You might already know that Astronauts train for spacewalking at NASA’s big pool, the Neutral Buoyancy Laboratory (NBL) in Houston. This facility accommodates a full-scale mockup of the International Space Station. If you thought that it’s too easy to float around in water in a space suit, you might want to hear what Terry Dunn has to say.
Dunn, a former NBL suit and tool engineer, was given a chance to wear the spacesuit, known at NASA as the EMU—Extravehicular Mobility Unit, and enter the pool for doing several tasks including playing “the role of a distressed and unconscious astronaut” for making sure that the rescue divers got their training.
His story gives us an idea about how difficult it is to get into an EMU, which is not being recommended for claustrophobic people, before getting into the big pool which measures in at 202’ × 102’ × 40’ and has 6.2 million gallons of water in it. And if your eyes do not adjust to the fisheye effect created by the EMU helmet, you might end up getting removed from the pool like Robert Knight who was in the water with Dunn.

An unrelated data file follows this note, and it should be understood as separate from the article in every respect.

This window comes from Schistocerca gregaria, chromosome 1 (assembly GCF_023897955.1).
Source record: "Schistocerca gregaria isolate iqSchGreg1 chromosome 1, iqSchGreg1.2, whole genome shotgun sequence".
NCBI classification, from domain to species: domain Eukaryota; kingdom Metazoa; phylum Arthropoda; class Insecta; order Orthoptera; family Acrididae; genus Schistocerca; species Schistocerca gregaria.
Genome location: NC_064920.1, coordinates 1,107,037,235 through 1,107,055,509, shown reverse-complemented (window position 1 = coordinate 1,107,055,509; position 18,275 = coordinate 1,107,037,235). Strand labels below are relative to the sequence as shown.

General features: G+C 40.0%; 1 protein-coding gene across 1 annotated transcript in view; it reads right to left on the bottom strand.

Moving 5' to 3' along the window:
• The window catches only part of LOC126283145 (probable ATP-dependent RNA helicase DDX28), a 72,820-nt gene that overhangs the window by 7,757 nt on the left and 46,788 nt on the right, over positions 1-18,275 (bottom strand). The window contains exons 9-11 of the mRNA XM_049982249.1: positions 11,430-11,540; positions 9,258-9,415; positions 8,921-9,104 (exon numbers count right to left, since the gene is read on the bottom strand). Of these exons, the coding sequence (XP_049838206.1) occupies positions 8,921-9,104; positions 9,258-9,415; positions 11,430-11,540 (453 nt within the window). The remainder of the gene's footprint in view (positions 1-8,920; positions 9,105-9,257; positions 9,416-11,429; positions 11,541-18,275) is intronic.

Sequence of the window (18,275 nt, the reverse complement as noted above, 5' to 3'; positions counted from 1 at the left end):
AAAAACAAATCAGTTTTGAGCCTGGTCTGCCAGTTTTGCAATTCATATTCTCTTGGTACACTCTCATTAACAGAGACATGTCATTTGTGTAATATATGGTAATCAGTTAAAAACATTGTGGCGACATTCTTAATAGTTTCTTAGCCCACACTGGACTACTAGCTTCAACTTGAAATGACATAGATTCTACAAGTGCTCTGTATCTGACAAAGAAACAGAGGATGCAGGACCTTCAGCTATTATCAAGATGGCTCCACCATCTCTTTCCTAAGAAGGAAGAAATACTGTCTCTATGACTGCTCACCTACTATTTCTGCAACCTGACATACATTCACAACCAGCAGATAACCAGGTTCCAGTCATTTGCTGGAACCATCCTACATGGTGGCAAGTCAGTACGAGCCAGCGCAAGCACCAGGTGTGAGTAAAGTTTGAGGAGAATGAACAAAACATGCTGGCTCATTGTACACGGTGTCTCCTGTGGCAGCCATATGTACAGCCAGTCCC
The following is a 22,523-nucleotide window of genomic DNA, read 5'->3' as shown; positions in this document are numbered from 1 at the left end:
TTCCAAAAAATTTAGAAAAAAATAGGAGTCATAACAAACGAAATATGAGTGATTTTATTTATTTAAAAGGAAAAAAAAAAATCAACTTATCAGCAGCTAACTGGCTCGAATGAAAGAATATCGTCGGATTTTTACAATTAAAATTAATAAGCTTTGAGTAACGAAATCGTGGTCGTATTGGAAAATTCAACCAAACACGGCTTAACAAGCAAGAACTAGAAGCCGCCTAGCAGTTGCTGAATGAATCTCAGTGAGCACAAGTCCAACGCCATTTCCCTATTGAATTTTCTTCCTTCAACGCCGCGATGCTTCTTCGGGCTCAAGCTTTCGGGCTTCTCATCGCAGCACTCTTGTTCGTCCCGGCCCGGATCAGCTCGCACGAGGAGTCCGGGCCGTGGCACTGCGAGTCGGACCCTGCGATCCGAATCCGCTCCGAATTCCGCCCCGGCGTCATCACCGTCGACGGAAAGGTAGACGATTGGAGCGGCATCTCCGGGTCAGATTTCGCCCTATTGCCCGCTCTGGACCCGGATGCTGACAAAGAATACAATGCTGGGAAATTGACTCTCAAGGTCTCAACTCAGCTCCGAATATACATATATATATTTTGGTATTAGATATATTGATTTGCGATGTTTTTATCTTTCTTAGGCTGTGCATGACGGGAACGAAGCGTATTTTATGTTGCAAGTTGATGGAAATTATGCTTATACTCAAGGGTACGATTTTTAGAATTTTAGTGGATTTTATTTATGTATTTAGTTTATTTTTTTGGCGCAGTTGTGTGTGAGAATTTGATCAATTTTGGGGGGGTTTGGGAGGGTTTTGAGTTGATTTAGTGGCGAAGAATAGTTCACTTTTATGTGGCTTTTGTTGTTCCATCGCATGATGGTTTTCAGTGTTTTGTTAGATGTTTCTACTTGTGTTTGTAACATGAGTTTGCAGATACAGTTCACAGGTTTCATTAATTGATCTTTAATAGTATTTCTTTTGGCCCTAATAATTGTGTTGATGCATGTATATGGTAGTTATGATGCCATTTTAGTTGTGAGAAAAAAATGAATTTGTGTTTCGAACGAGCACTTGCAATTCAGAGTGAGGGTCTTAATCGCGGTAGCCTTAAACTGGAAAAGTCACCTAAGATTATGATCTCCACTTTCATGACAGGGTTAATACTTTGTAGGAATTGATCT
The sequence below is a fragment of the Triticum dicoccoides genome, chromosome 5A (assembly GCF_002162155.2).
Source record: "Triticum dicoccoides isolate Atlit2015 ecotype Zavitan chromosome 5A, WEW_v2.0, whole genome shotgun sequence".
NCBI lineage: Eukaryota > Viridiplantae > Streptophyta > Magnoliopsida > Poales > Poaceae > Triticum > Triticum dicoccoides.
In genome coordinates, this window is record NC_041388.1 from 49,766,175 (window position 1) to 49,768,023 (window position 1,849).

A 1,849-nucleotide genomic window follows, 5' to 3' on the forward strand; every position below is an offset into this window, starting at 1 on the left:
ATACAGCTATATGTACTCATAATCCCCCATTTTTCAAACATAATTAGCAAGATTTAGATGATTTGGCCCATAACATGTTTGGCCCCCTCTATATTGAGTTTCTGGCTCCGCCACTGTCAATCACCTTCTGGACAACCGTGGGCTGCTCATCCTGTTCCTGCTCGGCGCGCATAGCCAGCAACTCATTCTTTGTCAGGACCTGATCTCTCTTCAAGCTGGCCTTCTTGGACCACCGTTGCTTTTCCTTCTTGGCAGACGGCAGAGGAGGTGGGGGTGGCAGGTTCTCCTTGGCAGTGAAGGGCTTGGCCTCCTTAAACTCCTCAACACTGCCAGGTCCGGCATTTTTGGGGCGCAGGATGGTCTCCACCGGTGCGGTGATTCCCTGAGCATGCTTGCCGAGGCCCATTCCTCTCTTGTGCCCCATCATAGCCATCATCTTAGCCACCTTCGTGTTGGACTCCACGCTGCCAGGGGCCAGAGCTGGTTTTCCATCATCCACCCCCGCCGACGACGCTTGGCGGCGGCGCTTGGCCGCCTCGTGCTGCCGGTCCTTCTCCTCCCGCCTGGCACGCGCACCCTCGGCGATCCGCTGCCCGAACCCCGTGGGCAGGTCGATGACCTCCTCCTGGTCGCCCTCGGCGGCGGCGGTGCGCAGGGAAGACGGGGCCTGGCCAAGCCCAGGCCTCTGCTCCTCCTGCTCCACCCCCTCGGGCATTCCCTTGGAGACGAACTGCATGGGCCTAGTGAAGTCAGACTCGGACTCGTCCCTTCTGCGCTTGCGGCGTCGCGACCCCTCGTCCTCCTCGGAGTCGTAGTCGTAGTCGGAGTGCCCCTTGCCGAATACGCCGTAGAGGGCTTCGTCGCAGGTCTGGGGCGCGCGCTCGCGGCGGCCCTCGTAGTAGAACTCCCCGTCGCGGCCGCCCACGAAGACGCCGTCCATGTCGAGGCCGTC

Moving from one point on the ISS to another was via handrails, and Dunn says that things were more like “spacecrawling” or “spacestumbling”. And we also get to know about how difficult it is to do different tasks while inside a neutrally buoyant EMU.
Certainly it’s not easy to train to be an astronaut. Check out Terry Dunn’s full story here.